Options for attending a college that may be a reach school

If you’re planning to attend college, learn about your academic standing and consider applying to a college that may be a reach school.

There are high school seniors making plans after they graduate and some have plans to attend college. They may have a list or an idea of colleges they’re interested in, and they are taking the steps to apply to them. Along with their college applications, they will have their transcripts and other information needed to apply to the schools. Some students may have an understanding of where they stand related to their options for colleges based on their grades, ACT or SAT scores and extra-curricular activities.

What if you’re interested in a particular college, but you’re not sure if you have the qualifications to get accepted? You may be applying to a “reach school.” Jon Fortenbury’s article, “3 types of schools you should consider when applying to colleges,” gives a definition and explanation on a reach school according to the Princeton Review. It is one where your academic credentials fall below the school’s range for the average freshman; they are long shots, but should still be possible; and if you have a 2.0 GPA, Harvard is not a reach school – it’s a dream. He also gives reasons in Schools.com on why students should apply to reach schools, including the fact that you might get accepted, you give yourself a chance to eliminate regrets and to follow your dreams. There are advantages for applying to a reach school, but applying to reach schools can also be risky. Some of the risks applying to reach schools involve the availability of financial aid.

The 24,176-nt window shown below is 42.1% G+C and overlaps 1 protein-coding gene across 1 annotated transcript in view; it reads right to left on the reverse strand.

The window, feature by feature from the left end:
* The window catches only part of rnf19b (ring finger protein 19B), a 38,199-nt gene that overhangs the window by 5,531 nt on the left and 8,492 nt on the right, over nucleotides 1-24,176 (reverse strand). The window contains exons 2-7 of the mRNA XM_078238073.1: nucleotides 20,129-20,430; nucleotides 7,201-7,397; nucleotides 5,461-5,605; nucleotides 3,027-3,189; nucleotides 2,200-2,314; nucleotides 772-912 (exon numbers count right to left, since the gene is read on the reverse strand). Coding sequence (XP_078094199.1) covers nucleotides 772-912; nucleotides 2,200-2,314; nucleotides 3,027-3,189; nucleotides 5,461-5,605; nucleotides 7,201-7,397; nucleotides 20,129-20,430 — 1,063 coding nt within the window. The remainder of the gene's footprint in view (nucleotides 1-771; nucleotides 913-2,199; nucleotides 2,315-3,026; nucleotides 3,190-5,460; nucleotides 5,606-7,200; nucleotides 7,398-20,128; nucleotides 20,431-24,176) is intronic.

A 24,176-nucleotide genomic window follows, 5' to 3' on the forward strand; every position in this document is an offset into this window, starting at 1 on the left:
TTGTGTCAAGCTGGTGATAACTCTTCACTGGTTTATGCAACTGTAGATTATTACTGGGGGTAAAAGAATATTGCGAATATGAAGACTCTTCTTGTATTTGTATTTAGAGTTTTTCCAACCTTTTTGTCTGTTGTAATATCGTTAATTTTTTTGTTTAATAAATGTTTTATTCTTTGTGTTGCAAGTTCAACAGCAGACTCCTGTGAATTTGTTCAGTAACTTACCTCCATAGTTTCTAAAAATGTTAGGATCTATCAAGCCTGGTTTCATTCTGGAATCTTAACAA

If you have applied to a reach school, make sure you have a back-up plan. The National Association for College Admission Counseling gives options for students for a back-up plan such as finding colleges with late openings, applying to a community college or maybe taking a year off of school.

As you decide to apply to colleges, take the time to learn of your academic standing and where you fit for the colleges you are interested in attending. From the information you receive, if any of the colleges you are interested in are reach schools, weigh the pros and cons for the application process. If you are accepted to a reach school, plan to follow up with the staff at the college or take a visit to the college to get more information to help you make a decision on attending the college of your choice.

Michigan State University Extension’s 4-H Youth Development has career preparation resources available to help you pave the path to your future.

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